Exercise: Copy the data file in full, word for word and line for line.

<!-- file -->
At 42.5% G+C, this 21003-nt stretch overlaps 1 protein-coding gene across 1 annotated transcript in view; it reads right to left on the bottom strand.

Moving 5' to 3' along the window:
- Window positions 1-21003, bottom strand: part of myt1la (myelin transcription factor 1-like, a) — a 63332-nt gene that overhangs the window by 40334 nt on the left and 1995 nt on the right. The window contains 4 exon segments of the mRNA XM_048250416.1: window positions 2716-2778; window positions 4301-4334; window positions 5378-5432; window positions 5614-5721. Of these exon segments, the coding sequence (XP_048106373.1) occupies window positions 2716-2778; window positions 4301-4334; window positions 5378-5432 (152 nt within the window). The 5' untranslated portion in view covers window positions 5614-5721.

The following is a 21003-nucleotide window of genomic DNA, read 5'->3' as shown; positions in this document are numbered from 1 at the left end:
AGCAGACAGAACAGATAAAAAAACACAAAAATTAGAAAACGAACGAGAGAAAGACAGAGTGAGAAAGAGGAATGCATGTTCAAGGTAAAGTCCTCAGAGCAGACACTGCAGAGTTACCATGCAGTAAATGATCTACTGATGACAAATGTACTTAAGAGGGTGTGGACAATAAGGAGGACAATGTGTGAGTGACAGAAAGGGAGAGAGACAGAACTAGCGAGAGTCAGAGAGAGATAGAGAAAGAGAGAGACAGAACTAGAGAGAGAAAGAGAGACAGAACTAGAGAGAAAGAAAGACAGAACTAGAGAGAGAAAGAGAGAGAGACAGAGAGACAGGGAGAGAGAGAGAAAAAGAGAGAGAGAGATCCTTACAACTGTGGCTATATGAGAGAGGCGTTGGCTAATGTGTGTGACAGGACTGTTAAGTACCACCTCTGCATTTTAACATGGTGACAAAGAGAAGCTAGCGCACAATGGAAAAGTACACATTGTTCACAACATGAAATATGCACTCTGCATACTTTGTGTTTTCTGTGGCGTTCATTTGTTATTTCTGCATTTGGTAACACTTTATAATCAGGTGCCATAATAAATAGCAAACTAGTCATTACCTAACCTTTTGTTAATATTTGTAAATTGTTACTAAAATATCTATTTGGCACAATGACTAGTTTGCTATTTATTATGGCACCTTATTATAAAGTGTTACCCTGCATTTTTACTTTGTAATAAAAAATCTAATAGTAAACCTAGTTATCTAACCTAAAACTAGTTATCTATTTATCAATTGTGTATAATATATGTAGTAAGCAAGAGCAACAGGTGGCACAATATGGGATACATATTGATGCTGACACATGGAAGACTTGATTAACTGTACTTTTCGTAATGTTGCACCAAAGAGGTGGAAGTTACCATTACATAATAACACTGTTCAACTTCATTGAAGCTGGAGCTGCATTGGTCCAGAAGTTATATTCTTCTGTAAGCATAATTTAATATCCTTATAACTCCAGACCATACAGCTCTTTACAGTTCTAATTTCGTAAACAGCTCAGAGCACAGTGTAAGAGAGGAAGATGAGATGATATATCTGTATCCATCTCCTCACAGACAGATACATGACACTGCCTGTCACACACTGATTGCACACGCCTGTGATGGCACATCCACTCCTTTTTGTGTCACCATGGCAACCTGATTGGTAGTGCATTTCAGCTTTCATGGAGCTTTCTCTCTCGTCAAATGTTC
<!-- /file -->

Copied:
At 42.5% G+C, this 21003-nt stretch overlaps 1 protein-coding gene across 1 annotated transcript in view; it reads right to left on the bottom strand.

Moving 5' to 3' along the window:
- Window positions 1-21003, bottom strand: part of myt1la (myelin transcription factor 1-like, a) — a 63332-nt gene that overhangs the window by 40334 nt on the left and 1995 nt on the right. The window contains 4 exon segments of the mRNA XM_048250416.1: window positions 2716-2778; window positions 4301-4334; window positions 5378-5432; window positions 5614-5721. Of these exon segments, the coding sequence (XP_048106373.1) occupies window positions 2716-2778; window positions 4301-4334; window positions 5378-5432 (152 nt within the window). The 5' untranslated portion in view covers window positions 5614-5721.

The following is a 21003-nucleotide window of genomic DNA, read 5'->3' as shown; positions in this document are numbered from 1 at the left end:
AGCAGACAGAACAGATAAAAAAACACAAAAATTAGAAAACGAACGAGAGAAAGACAGAGTGAGAAAGAGGAATGCATGTTCAAGGTAAAGTCCTCAGAGCAGACACTGCAGAGTTACCATGCAGTAAATGATCTACTGATGACAAATGTACTTAAGAGGGTGTGGACAATAAGGAGGACAATGTGTGAGTGACAGAAAGGGAGAGAGACAGAACTAGCGAGAGTCAGAGAGAGATAGAGAAAGAGAGAGACAGAACTAGAGAGAGAAAGAGAGACAGAACTAGAGAGAAAGAAAGACAGAACTAGAGAGAGAAAGAGAGAGAGACAGAGAGACAGGGAGAGAGAGAGAAAAAGAGAGAGAGAGATCCTTACAACTGTGGCTATATGAGAGAGGCGTTGGCTAATGTGTGTGACAGGACTGTTAAGTACCACCTCTGCATTTTAACATGGTGACAAAGAGAAGCTAGCGCACAATGGAAAAGTACACATTGTTCACAACATGAAATATGCACTCTGCATACTTTGTGTTTTCTGTGGCGTTCATTTGTTATTTCTGCATTTGGTAACACTTTATAATCAGGTGCCATAATAAATAGCAAACTAGTCATTACCTAACCTTTTGTTAATATTTGTAAATTGTTACTAAAATATCTATTTGGCACAATGACTAGTTTGCTATTTATTATGGCACCTTATTATAAAGTGTTACCCTGCATTTTTACTTTGTAATAAAAAATCTAATAGTAAACCTAGTTATCTAACCTAAAACTAGTTATCTATTTATCAATTGTGTATAATATATGTAGTAAGCAAGAGCAACAGGTGGCACAATATGGGATACATATTGATGCTGACACATGGAAGACTTGATTAACTGTACTTTTCGTAATGTTGCACCAAAGAGGTGGAAGTTACCATTACATAATAACACTGTTCAACTTCATTGAAGCTGGAGCTGCATTGGTCCAGAAGTTATATTCTTCTGTAAGCATAATTTAATATCCTTATAACTCCAGACCATACAGCTCTTTACAGTTCTAATTTCGTAAACAGCTCAGAGCACAGTGTAAGAGAGGAAGATGAGATGATATATCTGTATCCATCTCCTCACAGACAGATACATGACACTGCCTGTCACACACTGATTGCACACGCCTGTGATGGCACATCCACTCCTTTTTGTGTCACCATGGCAACCTGATTGGTAGTGCATTTCAGCTTTCATGGAGCTTTCTCTCTCGTCAAATGTTC